WASHINGTON – The Transportation Security Administration has announced a set of security recommendations for the transportation of certain quantities of hazardous materials across the nation’s highways.
The recommendations – while voluntary – will help to ensure the secure transportation of potentially dangerous materials that could cause a significant impact if used in an act of terrorism, the agency said.
The voluntary guidelines were developed over a three-year period by TSA’s Highway and Motor Carrier Division, in close collaboration with government and private sector partners. The resulting recommendations are structured to allow motor carriers and shippers to adopt measures best suited to their particular circumstances or operation.
“These recommendations will further enhance motor carrier security by helping the industry adopt security measures best suited for the size and scope of their organizations,” said William Arrington, general manager, TSA Highway and Motor Carrier Division. “TSA utilized a threat-based approach to develop security measures that are reasonable and effective for the industry as a whole.”
TSA developed security action items for general security; personnel security; unauthorized access; and en-route security. General security measures include conducting security threat assessments, security planning, protecting critical information and enhancing awareness of industry-security practices.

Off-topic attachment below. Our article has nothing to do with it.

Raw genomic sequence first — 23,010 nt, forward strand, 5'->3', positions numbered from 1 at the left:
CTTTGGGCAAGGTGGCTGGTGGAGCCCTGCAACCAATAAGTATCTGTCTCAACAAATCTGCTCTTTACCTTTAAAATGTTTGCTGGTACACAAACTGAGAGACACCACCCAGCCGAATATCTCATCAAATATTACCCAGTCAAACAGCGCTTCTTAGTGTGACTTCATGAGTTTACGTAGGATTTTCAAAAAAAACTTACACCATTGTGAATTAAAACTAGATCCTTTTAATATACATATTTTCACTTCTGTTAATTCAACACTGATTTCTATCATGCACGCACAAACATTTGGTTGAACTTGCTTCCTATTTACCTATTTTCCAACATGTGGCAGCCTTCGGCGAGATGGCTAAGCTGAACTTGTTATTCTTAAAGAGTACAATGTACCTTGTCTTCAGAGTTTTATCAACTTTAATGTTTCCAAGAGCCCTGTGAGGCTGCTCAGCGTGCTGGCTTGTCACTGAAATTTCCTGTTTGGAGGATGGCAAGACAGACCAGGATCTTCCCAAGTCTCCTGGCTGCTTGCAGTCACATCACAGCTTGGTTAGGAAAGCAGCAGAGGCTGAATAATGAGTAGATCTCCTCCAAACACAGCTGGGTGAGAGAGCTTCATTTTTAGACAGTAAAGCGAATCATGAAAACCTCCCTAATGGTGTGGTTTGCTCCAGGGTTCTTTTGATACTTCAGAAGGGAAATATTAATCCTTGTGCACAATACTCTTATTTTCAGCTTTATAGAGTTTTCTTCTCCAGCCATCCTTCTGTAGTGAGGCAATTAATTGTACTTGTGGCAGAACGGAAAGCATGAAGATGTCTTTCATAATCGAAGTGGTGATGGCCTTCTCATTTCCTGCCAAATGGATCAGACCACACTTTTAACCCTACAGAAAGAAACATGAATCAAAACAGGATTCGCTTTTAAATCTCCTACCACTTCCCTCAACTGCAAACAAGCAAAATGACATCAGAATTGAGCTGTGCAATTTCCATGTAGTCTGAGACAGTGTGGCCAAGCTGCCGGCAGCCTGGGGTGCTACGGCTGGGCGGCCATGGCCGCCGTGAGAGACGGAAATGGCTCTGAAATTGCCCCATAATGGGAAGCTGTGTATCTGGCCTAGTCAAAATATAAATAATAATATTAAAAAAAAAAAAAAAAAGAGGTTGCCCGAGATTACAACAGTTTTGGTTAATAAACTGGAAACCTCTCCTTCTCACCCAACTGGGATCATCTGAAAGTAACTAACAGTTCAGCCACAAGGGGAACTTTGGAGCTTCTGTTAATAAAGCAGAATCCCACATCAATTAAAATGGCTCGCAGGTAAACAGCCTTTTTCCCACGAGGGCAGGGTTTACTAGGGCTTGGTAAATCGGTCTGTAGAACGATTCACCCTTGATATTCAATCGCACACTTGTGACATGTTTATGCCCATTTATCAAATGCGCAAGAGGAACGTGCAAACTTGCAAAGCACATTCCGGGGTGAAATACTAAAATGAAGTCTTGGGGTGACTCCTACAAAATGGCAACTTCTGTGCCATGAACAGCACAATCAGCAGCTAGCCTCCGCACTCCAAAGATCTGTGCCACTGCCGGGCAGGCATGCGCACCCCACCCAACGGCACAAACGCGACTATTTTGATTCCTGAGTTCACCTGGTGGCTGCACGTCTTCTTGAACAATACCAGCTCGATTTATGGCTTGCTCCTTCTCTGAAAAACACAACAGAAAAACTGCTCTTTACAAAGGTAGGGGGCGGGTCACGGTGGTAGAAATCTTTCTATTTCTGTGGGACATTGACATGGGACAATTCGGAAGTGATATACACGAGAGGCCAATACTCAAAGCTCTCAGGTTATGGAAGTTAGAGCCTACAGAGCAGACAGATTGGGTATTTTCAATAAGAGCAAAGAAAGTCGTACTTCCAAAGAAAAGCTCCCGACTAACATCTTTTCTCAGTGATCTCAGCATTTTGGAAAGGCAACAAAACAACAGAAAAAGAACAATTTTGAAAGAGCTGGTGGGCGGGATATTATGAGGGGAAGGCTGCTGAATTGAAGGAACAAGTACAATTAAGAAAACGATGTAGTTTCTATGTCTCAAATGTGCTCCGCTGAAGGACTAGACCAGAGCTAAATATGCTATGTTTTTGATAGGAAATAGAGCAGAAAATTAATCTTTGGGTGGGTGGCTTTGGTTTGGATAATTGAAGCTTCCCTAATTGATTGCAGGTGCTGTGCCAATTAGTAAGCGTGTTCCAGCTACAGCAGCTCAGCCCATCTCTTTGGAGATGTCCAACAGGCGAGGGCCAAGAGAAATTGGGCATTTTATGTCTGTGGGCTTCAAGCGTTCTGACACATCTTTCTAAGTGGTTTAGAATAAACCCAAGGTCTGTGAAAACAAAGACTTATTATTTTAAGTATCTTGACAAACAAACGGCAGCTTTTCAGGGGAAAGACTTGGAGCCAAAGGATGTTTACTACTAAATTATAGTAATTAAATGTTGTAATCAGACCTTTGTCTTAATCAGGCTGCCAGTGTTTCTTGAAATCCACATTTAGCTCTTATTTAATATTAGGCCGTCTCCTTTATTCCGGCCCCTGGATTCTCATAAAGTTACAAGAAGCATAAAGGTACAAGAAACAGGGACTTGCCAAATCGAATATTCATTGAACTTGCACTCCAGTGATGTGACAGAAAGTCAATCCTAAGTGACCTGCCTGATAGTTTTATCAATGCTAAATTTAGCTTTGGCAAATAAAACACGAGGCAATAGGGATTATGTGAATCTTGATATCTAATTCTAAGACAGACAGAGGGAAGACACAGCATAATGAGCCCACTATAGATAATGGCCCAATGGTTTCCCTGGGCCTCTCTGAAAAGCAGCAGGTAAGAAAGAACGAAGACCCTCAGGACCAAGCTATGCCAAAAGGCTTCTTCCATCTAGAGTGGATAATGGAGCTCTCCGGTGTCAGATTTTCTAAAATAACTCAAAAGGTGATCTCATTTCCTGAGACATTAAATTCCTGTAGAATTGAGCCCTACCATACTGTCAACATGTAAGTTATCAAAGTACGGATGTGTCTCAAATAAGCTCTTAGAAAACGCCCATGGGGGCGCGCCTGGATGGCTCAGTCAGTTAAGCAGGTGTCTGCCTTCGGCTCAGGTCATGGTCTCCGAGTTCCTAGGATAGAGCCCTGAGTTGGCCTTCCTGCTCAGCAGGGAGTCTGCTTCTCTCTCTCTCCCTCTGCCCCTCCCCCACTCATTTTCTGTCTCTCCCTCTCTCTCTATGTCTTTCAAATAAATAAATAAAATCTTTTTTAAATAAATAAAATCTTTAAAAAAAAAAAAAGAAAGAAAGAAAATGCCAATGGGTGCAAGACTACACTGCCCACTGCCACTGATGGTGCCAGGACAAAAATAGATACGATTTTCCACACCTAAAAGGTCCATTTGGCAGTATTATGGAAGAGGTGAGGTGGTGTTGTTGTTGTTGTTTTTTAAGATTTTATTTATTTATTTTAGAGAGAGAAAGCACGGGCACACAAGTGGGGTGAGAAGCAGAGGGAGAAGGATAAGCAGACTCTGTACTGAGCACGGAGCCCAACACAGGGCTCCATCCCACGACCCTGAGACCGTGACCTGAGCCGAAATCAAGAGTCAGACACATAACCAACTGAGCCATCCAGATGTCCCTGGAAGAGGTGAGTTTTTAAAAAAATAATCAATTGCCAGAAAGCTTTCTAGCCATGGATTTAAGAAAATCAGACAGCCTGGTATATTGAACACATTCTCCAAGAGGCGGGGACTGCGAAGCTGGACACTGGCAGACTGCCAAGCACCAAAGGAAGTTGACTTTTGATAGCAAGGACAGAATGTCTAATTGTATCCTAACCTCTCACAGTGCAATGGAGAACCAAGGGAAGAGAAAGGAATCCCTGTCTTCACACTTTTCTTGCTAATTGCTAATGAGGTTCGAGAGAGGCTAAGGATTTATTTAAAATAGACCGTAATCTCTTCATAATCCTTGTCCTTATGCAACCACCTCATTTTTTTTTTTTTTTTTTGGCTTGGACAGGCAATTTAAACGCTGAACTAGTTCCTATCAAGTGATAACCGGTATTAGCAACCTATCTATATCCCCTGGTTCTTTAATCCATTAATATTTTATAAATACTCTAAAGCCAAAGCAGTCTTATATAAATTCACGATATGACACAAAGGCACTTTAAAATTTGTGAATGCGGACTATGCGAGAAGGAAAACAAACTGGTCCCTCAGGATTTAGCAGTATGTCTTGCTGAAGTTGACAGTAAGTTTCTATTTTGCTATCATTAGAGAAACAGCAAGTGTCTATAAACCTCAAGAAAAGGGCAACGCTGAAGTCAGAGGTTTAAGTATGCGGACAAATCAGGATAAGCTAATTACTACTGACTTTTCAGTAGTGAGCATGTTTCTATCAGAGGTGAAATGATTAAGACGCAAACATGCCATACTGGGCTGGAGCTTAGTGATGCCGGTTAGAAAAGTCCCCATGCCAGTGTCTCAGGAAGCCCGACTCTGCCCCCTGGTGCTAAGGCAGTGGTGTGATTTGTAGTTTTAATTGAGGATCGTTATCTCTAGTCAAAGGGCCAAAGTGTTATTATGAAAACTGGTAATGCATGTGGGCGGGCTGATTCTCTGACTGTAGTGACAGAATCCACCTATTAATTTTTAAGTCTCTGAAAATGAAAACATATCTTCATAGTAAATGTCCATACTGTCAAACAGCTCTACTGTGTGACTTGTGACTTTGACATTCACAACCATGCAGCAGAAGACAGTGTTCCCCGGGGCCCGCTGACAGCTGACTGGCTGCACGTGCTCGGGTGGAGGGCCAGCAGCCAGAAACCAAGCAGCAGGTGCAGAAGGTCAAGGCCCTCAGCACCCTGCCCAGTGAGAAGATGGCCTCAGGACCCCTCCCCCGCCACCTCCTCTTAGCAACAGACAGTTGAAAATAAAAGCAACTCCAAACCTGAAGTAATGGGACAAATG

Personnel security and unauthorized access refer to practices affecting the security of a motor carrier’s employees, contracted employees and its property. En-route security refers to the actual movement and handling of motor vehicles transporting highway security-sensitive materials. A full list of recommendations can be found on TSA’s Web site under www.tsa.gov/highway.
TSA recognizes that no one solution fits all motor carriers and circumstances. Therefore, the security action items allow for implementation flexibility based on the assessed vulnerability of a particular process or operation. The goal of the affected motor carrier and shipper should be to implement these security action items to the fullest extent practical.
TSA said it will build on these recommendations by analyzing the effectiveness of the security action items and feedback the Highway and Motor Carrier Division receives from industry. TSA will consider the security action items for development as regulations. Questions and comments from industry may be sent to the TSA Highway and Motor Carrier Division at email@example.com.